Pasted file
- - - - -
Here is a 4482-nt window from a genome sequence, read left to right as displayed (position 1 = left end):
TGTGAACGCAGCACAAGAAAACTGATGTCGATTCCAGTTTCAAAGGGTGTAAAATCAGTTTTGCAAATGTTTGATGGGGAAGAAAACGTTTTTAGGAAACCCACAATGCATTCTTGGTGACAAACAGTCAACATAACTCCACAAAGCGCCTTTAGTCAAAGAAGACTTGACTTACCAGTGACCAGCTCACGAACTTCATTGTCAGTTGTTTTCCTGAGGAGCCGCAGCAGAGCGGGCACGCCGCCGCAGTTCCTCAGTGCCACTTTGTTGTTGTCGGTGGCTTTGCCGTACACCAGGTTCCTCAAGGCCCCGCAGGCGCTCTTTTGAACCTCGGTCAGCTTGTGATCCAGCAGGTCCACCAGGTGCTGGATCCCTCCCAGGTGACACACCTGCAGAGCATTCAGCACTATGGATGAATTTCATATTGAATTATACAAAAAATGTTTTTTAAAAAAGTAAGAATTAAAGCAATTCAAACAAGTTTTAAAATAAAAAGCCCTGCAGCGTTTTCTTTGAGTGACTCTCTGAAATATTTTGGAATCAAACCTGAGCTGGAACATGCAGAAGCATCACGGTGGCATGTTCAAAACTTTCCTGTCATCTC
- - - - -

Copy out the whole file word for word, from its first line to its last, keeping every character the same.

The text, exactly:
Here is a 4482-nt window from a genome sequence, read left to right as displayed (position 1 = left end):
TGTGAACGCAGCACAAGAAAACTGATGTCGATTCCAGTTTCAAAGGGTGTAAAATCAGTTTTGCAAATGTTTGATGGGGAAGAAAACGTTTTTAGGAAACCCACAATGCATTCTTGGTGACAAACAGTCAACATAACTCCACAAAGCGCCTTTAGTCAAAGAAGACTTGACTTACCAGTGACCAGCTCACGAACTTCATTGTCAGTTGTTTTCCTGAGGAGCCGCAGCAGAGCGGGCACGCCGCCGCAGTTCCTCAGTGCCACTTTGTTGTTGTCGGTGGCTTTGCCGTACACCAGGTTCCTCAAGGCCCCGCAGGCGCTCTTTTGAACCTCGGTCAGCTTGTGATCCAGCAGGTCCACCAGGTGCTGGATCCCTCCCAGGTGACACACCTGCAGAGCATTCAGCACTATGGATGAATTTCATATTGAATTATACAAAAAATGTTTTTTAAAAAAGTAAGAATTAAAGCAATTCAAACAAGTTTTAAAATAAAAAGCCCTGCAGCGTTTTCTTTGAGTGACTCTCTGAAATATTTTGGAATCAAACCTGAGCTGGAACATGCAGAAGCATCACGGTGGCATGTTCAAAACTTTCCTGTCATCTC